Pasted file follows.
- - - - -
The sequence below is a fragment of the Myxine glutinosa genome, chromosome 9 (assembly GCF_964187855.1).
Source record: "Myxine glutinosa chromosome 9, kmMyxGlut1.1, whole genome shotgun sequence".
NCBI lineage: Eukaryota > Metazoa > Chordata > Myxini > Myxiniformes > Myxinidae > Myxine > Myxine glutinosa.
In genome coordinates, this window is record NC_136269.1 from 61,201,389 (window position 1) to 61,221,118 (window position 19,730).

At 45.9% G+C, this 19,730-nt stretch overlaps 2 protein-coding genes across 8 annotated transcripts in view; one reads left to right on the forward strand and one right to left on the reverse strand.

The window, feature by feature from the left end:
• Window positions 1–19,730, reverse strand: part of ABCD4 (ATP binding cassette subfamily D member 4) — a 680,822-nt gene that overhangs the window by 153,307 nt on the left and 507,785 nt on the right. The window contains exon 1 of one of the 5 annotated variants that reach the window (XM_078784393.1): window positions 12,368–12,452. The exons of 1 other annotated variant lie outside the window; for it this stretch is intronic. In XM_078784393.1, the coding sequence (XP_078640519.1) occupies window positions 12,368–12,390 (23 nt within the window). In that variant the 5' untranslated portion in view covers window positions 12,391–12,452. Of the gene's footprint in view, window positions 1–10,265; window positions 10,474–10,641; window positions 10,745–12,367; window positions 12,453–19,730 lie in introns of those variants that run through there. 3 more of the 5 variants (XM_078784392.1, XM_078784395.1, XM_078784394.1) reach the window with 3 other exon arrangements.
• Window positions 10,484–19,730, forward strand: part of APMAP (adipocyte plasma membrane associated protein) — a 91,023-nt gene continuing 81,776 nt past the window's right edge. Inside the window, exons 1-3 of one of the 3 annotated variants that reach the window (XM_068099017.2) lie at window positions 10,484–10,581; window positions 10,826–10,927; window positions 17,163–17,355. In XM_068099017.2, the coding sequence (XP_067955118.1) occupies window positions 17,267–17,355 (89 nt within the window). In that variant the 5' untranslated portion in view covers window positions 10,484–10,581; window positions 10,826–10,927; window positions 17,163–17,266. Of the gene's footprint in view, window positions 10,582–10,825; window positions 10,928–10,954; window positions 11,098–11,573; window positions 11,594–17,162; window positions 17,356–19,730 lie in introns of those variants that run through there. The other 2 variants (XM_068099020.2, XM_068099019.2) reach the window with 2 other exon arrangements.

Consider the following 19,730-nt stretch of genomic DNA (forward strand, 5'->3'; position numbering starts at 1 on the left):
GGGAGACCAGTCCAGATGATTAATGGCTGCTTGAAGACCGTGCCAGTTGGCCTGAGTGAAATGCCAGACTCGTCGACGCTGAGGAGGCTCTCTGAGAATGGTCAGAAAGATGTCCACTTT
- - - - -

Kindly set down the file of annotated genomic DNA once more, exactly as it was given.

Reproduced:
The sequence below is a fragment of the Myxine glutinosa genome, chromosome 9 (assembly GCF_964187855.1).
Source record: "Myxine glutinosa chromosome 9, kmMyxGlut1.1, whole genome shotgun sequence".
NCBI lineage: Eukaryota > Metazoa > Chordata > Myxini > Myxiniformes > Myxinidae > Myxine > Myxine glutinosa.
In genome coordinates, this window is record NC_136269.1 from 61,201,389 (window position 1) to 61,221,118 (window position 19,730).

At 45.9% G+C, this 19,730-nt stretch overlaps 2 protein-coding genes across 8 annotated transcripts in view; one reads left to right on the forward strand and one right to left on the reverse strand.

The window, feature by feature from the left end:
• Window positions 1–19,730, reverse strand: part of ABCD4 (ATP binding cassette subfamily D member 4) — a 680,822-nt gene that overhangs the window by 153,307 nt on the left and 507,785 nt on the right. The window contains exon 1 of one of the 5 annotated variants that reach the window (XM_078784393.1): window positions 12,368–12,452. The exons of 1 other annotated variant lie outside the window; for it this stretch is intronic. In XM_078784393.1, the coding sequence (XP_078640519.1) occupies window positions 12,368–12,390 (23 nt within the window). In that variant the 5' untranslated portion in view covers window positions 12,391–12,452. Of the gene's footprint in view, window positions 1–10,265; window positions 10,474–10,641; window positions 10,745–12,367; window positions 12,453–19,730 lie in introns of those variants that run through there. 3 more of the 5 variants (XM_078784392.1, XM_078784395.1, XM_078784394.1) reach the window with 3 other exon arrangements.
• Window positions 10,484–19,730, forward strand: part of APMAP (adipocyte plasma membrane associated protein) — a 91,023-nt gene continuing 81,776 nt past the window's right edge. Inside the window, exons 1-3 of one of the 3 annotated variants that reach the window (XM_068099017.2) lie at window positions 10,484–10,581; window positions 10,826–10,927; window positions 17,163–17,355. In XM_068099017.2, the coding sequence (XP_067955118.1) occupies window positions 17,267–17,355 (89 nt within the window). In that variant the 5' untranslated portion in view covers window positions 10,484–10,581; window positions 10,826–10,927; window positions 17,163–17,266. Of the gene's footprint in view, window positions 10,582–10,825; window positions 10,928–10,954; window positions 11,098–11,573; window positions 11,594–17,162; window positions 17,356–19,730 lie in introns of those variants that run through there. The other 2 variants (XM_068099020.2, XM_068099019.2) reach the window with 2 other exon arrangements.

Consider the following 19,730-nt stretch of genomic DNA (forward strand, 5'->3'; position numbering starts at 1 on the left):
GGGAGACCAGTCCAGATGATTAATGGCTGCTTGAAGACCGTGCCAGTTGGCCTGAGTGAAATGCCAGACTCGTCGACGCTGAGGAGGCTCTCTGAGAATGGTCAGAAAGATGTCCACTTT